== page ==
When in December 1917 Idflieg gave the first D.III order, it also requested development of the D.IV and placed an order for three prototypes. A D.V development was similarly requested, but as this was virtually a two-bay version of the D.IV, and offered no improvement, it proceeded no further. Although the S.S.W. D.III had excellent climbing abilities, its maximum level speed was not comparable, being only about 180 km.h. (112-5 m.p.h.). In an endeavor to achieve improved performance a redesigned top wing of new section and reduced chord was experimentally fitted, and in this guise the aircraft was re-designated D.IV. There was also some revision to the cowling arrangement, in which the lower half was almost completely cut away to give additional cooling to the cylinders. The spinner was also impressed with four cooling louvers in order to scoop cooling air on to the crankcase. Apart from these modifications, the two types differed little. In performance an immediate increase in level speed to 118 m.p.h. was obtained and the rate of climb substantially improved. By March 1918 a production order had been given for the D.IV, but it was not until August of that year that it became operational; first deliveries went to Jasta 14 and to the Marine Jagdgeschwader commanded by Osterkamp. Later Kest 2 and Jasta 22 received some D.IVs, but production rate was largely controlled by engine availability, and by the Armistice not all the 280 machines that had been ordered had been delivered. Not even the famous Richthofen Geschwader (after an initial antipathy) had been able to get its belated request for the type fulfilled.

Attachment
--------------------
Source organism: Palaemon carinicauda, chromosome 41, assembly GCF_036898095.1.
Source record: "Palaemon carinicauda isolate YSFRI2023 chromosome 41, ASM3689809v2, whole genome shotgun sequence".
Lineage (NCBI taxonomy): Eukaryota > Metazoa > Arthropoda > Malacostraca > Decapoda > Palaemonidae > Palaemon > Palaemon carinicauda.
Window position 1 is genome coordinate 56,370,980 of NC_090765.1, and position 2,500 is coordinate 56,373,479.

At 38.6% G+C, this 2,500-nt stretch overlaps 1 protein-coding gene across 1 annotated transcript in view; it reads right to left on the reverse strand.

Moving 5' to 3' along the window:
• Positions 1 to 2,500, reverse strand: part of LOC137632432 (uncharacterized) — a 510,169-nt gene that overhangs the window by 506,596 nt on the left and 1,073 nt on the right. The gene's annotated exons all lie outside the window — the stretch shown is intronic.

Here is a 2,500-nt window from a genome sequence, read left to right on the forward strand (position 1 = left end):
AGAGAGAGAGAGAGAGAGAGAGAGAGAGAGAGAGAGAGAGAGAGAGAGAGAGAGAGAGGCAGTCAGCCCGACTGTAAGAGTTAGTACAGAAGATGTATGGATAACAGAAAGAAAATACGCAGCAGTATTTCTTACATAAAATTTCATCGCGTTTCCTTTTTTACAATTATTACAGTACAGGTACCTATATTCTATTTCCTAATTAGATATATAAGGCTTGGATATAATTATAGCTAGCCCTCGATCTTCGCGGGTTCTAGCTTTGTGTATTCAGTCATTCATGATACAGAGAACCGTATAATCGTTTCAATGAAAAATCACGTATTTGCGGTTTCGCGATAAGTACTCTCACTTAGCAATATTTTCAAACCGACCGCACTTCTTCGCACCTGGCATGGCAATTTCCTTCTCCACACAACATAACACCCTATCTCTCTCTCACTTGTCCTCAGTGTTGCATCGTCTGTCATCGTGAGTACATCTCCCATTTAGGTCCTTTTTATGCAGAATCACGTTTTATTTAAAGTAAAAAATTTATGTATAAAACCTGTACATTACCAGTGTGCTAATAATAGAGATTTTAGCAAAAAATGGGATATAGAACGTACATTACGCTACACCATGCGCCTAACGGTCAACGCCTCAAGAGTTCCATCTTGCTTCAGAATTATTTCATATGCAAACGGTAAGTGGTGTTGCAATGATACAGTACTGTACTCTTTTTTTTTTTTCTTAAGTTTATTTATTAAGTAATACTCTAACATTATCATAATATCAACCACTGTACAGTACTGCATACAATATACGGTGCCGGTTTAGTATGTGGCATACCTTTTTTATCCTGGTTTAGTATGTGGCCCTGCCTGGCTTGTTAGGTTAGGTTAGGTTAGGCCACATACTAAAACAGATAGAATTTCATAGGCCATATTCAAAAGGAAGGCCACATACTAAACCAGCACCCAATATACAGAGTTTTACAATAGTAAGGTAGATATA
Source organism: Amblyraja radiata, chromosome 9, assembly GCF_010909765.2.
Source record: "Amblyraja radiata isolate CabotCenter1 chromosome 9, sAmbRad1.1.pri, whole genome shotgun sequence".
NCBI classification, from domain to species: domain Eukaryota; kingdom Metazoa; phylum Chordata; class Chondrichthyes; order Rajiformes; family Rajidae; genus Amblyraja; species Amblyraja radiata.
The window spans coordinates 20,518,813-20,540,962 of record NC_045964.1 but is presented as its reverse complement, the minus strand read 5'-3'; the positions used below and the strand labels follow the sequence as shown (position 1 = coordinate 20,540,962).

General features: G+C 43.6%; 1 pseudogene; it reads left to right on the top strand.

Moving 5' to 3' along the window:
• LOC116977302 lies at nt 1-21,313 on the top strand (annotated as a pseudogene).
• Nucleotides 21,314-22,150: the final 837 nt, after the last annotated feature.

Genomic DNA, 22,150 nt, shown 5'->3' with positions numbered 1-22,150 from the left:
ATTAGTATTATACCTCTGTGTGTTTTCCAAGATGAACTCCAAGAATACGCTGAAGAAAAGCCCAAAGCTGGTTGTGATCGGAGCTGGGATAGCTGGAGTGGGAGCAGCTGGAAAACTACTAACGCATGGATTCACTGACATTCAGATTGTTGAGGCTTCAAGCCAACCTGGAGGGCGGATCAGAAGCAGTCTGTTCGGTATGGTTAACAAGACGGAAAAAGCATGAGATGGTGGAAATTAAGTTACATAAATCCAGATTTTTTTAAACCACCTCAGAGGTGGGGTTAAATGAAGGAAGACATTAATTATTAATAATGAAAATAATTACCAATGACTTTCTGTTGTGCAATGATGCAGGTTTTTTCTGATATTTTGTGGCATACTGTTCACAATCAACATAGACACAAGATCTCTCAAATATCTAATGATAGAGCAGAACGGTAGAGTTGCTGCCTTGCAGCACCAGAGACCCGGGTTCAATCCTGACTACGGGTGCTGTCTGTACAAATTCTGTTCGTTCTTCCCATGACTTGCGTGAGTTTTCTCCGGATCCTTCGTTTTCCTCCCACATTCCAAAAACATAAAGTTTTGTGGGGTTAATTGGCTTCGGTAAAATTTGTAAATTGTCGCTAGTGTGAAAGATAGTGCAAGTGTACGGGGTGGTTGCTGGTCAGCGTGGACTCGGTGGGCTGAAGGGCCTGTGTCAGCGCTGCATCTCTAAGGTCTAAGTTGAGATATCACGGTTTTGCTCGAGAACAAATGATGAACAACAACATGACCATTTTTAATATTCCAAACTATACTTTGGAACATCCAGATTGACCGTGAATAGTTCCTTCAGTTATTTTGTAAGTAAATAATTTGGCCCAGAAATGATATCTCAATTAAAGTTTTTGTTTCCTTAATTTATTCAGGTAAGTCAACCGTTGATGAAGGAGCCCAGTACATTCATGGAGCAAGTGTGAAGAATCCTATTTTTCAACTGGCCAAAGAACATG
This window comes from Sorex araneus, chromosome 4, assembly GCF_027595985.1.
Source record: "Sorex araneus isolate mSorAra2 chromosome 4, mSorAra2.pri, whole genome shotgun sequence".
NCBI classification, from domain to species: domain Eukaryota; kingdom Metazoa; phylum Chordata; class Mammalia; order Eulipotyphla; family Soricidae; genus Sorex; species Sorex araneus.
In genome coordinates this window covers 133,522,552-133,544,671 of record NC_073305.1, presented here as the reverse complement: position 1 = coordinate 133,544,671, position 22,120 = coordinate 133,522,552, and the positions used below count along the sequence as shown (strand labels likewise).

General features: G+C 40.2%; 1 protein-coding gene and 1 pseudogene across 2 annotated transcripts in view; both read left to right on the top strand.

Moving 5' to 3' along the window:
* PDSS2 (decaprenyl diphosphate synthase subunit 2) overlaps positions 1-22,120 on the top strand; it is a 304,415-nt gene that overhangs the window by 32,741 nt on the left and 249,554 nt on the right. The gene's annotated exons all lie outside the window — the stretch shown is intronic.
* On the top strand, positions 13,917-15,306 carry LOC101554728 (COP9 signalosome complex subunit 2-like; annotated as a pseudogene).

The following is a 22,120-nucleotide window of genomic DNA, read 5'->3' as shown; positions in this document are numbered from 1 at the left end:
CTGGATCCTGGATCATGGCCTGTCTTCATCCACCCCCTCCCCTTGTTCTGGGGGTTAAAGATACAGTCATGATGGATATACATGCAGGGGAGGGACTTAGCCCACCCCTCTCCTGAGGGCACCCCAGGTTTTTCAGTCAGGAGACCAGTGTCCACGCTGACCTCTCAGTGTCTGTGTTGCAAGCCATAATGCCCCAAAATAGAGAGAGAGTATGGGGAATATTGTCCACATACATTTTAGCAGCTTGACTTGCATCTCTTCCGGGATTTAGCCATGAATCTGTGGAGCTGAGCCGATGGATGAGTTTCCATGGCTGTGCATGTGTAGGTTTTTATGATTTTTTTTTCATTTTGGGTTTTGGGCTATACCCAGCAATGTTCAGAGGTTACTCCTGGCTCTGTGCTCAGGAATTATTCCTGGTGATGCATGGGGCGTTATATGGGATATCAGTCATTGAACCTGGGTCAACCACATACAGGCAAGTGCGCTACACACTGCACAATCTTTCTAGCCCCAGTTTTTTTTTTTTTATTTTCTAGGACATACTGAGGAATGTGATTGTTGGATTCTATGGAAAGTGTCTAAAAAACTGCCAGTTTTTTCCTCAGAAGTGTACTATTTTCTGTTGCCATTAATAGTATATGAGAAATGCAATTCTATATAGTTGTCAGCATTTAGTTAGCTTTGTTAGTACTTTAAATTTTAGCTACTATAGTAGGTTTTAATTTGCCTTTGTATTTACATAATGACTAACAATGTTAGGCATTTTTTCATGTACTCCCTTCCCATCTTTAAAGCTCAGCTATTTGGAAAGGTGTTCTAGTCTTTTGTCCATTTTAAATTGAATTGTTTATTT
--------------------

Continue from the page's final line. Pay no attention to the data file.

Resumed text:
The D.III/ D.IV fighter series, the first-and last-S.S.W. original rotary engined design to see service with the German Air Force, differed radically in appearance from all previous production fighters. Its stocky, barrel-like fuselage was of considerable strength and continued the circular section dictated by the engine throughout its length. In the initial production machines the Sh.III engine was completely enclosed in a close-fitting circular cowl, and the four-bladed propeller - of fairly coarse pitch - was fitted with a large diameter spinner. This combination left an insufficient aperture for the entry of cooling air, and later the cowling was drastically cut away in the lower half, thereby exposing the front engine-bearer spider frame. The fuselage consisted of a basic structure of spruce longerons and circular plywood bulkheads additionally reinforced with diagonally mounted ply formers, which, when the three-ply skin was attached, resulted in an extremely strong structure. The panel between the front undercarriage legs was of sheet metal liberally endowed with louvers to allow the exhaust to escape; the top panel between the center-section struts was similarly covered. Handgrips adjacent to the cockpit and tail plane were fashioned by the simple expedient of cutting away a small rectangle of the plywood skin and exposing the longeron, which could be grasped. All fin surfaces were of wooden framing and constructed integrally with the fuselage, and were likewise plywood skinned. The vertical fin was of asymmetrical section, which helped to counteract a tendency to swing on take-off as a result of the considerable torque moment of the big engine. The balanced, angular rudder and the one-piece balanced elevator were of welded steel-tube construction and covered with fabric.